Peaceful commemoration

Memorial honors 9/11 victims, casualties of U.S. operations in Mideast
Monday, September 12, 2005 | 12:00 a.m. CDT; updated 9:42 a.m. CDT, Saturday, July 19, 2008

In the aftermath of Hurricane Katrina, the fourth anniversary of the Sept. 11 terrorist attacks could have passed quietly.

The Columbia Peace Coalition, however, sought to remind the community that the anniversary also marks the fourth year of the post-Sept. 11 U.S. military presence in the Middle East.

The coalition sponsored the No More Victims memorial Sunday evening at Courthouse Square. Dozens attended the event, including numerous families. The memorial commemorated the deaths of Sept. 11 victims as well as casualties of the subsequent military operations.

While speakers, musical groups and a candlelight vigil were the highlights of the evening, members of the coalition and other human rights organizations also staffed information booths relating to peace and reconciliation.

Wiley Miller, a member of the American Civil Liberties Union, reminded the crowd of the history of the conflicts and explained the possible implications of the Patriot Act in citizens’ lives. Miller also called upon individuals in the crowd to take action in shaping the future of U.S. involvement overseas by contacting both state and local representatives.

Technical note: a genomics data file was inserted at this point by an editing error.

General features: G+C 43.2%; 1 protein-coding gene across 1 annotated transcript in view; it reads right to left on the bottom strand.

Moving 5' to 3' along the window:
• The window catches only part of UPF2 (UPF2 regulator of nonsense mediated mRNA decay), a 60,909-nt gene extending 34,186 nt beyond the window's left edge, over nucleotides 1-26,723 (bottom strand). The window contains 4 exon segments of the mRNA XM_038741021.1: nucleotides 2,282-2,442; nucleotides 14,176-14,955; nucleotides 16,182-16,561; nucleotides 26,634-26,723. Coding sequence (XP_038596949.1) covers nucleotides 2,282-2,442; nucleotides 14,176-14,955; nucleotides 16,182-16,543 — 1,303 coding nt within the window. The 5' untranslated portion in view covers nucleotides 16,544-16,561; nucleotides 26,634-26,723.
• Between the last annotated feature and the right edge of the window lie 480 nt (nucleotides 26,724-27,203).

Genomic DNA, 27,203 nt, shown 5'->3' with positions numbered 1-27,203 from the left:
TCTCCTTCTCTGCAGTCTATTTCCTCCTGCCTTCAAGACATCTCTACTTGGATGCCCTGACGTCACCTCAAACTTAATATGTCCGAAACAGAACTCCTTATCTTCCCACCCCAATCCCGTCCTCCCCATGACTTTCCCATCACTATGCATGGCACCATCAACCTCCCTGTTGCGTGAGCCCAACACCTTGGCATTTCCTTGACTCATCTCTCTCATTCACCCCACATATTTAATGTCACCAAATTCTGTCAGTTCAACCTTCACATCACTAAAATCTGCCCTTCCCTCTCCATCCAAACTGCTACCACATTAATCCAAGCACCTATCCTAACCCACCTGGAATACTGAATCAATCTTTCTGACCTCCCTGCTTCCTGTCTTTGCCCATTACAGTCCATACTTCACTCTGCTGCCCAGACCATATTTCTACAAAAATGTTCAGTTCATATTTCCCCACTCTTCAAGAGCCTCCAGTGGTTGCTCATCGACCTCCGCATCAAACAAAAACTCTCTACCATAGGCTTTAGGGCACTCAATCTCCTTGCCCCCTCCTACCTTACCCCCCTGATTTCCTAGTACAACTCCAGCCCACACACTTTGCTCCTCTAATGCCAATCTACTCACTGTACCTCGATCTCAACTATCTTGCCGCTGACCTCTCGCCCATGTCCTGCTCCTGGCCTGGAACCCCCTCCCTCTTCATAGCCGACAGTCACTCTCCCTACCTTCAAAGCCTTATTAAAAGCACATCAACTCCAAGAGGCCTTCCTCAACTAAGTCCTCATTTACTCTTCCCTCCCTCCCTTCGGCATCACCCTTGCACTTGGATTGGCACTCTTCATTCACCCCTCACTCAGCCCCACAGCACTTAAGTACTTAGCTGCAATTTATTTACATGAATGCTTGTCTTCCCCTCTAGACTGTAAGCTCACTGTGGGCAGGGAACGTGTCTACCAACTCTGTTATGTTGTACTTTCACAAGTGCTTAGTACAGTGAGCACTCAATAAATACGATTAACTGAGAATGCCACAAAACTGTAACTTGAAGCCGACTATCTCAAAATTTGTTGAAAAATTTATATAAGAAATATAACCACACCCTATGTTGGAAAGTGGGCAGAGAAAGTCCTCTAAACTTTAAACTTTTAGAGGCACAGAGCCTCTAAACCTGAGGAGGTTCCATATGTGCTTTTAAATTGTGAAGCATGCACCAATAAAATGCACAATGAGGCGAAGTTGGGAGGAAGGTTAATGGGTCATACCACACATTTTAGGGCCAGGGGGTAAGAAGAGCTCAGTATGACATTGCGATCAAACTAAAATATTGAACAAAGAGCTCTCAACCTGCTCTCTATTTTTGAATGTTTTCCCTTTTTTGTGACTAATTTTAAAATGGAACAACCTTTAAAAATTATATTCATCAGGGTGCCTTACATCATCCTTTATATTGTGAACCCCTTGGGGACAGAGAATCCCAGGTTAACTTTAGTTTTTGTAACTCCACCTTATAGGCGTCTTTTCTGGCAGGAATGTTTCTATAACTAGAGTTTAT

“We have a lot of infrastructure for war, but not enough for peace,” Miller said.

Another speaker, Sharon Welch of Global Action to Prevent War, noted the current, cyclical trend of revenge and retribution worldwide.

Global Action to Prevent War works to provide institutional alternatives to war. Current efforts include a proposal to the United Nations that would establish a team of trained peace negotiators, as well as programs in which school-age children learn mediation techniques.

“There’s a connection between bullying as kids and bullying as a nation,” Welch said.

In addition to several local bands, the Buds of Peace, a musical group made up of 7- to 11-year-old girls from various cultural and ethnic backgrounds, sang a song about the value of friendship and peace.

“We believe it’s high time to say ‘enough’ and begin a process of healing,” said Peaceworks Director Mark Haim.

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